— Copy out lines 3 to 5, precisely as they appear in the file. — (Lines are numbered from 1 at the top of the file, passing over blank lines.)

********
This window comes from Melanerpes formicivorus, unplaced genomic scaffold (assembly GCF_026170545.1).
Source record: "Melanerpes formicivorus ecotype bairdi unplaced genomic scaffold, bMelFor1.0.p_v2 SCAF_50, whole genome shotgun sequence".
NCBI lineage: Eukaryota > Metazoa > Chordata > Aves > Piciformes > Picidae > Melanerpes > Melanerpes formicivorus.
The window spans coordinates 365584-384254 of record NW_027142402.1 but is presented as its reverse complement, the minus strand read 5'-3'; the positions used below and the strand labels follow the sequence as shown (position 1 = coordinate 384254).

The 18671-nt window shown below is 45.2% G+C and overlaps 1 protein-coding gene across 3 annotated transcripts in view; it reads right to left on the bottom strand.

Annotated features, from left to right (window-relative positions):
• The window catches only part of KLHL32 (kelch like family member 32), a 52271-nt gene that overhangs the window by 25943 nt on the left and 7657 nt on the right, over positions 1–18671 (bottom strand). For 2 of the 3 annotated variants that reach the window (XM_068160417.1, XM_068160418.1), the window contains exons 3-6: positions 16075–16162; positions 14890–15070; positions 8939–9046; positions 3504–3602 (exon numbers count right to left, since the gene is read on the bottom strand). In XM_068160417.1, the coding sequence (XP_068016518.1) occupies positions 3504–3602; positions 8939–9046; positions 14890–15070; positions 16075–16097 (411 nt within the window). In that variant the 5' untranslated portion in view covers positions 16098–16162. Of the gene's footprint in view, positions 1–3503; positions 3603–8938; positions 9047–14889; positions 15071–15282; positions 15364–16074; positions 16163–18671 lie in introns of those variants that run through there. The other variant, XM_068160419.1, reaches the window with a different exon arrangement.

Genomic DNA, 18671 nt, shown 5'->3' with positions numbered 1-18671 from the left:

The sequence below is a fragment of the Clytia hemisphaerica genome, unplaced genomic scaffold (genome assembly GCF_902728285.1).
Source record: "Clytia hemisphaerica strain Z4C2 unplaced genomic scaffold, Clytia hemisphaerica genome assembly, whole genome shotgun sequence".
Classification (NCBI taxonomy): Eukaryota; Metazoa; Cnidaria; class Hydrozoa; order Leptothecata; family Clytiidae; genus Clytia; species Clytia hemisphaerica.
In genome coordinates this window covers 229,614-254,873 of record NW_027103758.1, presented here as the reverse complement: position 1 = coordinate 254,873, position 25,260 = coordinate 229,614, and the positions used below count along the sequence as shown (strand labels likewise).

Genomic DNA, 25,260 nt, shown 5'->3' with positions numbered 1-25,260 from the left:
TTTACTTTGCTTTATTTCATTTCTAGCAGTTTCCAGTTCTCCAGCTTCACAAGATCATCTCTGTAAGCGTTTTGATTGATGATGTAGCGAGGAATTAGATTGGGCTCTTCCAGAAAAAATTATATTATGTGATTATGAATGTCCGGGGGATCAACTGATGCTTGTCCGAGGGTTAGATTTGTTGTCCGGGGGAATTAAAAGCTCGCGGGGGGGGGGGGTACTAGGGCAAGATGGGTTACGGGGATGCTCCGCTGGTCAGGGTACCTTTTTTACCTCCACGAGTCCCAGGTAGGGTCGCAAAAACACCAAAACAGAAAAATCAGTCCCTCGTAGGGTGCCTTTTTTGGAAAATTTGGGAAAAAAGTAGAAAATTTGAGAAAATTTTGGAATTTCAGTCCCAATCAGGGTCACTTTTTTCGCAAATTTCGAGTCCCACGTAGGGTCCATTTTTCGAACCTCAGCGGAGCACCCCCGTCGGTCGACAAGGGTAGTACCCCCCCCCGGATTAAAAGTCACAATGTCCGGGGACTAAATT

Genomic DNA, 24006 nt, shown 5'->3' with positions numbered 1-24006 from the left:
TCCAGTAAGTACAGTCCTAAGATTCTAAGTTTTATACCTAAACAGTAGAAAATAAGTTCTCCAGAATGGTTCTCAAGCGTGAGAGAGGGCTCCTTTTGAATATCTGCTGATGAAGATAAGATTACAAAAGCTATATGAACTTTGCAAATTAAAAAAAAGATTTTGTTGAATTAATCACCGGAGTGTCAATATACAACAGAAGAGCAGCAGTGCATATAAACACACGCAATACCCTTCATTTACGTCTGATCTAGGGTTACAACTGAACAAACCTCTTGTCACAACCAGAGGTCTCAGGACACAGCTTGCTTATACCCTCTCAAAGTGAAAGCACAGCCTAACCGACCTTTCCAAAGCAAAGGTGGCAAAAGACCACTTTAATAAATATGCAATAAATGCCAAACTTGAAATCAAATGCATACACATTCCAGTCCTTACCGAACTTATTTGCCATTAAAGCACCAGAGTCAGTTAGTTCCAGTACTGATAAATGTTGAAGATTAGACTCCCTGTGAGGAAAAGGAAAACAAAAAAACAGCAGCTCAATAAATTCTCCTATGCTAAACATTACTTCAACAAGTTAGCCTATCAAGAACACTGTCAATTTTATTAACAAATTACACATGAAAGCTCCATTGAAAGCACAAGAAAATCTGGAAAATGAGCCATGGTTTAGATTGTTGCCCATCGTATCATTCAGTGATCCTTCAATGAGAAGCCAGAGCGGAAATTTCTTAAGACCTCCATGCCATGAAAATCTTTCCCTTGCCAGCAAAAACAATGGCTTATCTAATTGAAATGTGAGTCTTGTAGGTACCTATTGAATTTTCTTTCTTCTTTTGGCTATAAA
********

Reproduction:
NCBI lineage: Eukaryota > Metazoa > Chordata > Aves > Piciformes > Picidae > Melanerpes > Melanerpes formicivorus.
The window spans coordinates 365584-384254 of record NW_027142402.1 but is presented as its reverse complement, the minus strand read 5'-3'; the positions used below and the strand labels follow the sequence as shown (position 1 = coordinate 384254).

The 18671-nt window shown below is 45.2% G+C and overlaps 1 protein-coding gene across 3 annotated transcripts in view; it reads right to left on the bottom strand.